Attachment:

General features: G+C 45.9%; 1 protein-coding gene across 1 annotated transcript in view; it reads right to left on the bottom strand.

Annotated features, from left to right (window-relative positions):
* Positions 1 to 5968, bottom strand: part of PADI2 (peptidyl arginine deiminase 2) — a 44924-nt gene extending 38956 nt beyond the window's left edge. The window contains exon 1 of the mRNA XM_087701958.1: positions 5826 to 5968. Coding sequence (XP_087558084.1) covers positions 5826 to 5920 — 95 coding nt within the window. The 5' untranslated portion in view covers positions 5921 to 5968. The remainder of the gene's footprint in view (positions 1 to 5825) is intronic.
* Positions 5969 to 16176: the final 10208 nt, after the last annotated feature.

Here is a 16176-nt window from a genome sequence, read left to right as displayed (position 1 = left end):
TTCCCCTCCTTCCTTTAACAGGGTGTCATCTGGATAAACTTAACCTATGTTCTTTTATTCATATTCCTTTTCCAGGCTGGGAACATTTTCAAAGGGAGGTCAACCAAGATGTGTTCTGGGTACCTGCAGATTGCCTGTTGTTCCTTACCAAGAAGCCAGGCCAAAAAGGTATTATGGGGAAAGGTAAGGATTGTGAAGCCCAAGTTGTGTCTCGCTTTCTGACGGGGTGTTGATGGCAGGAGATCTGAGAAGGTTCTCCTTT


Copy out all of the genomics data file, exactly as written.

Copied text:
General features: G+C 45.9%; 1 protein-coding gene across 1 annotated transcript in view; it reads right to left on the bottom strand.

Annotated features, from left to right (window-relative positions):
* Positions 1 to 5968, bottom strand: part of PADI2 (peptidyl arginine deiminase 2) — a 44924-nt gene extending 38956 nt beyond the window's left edge. The window contains exon 1 of the mRNA XM_087701958.1: positions 5826 to 5968. Coding sequence (XP_087558084.1) covers positions 5826 to 5920 — 95 coding nt within the window. The 5' untranslated portion in view covers positions 5921 to 5968. The remainder of the gene's footprint in view (positions 1 to 5825) is intronic.
* Positions 5969 to 16176: the final 10208 nt, after the last annotated feature.

Here is a 16176-nt window from a genome sequence, read left to right as displayed (position 1 = left end):
TTCCCCTCCTTCCTTTAACAGGGTGTCATCTGGATAAACTTAACCTATGTTCTTTTATTCATATTCCTTTTCCAGGCTGGGAACATTTTCAAAGGGAGGTCAACCAAGATGTGTTCTGGGTACCTGCAGATTGCCTGTTGTTCCTTACCAAGAAGCCAGGCCAAAAAGGTATTATGGGGAAAGGTAAGGATTGTGAAGCCCAAGTTGTGTCTCGCTTTCTGACGGGGTGTTGATGGCAGGAGATCTGAGAAGGTTCTCCTTT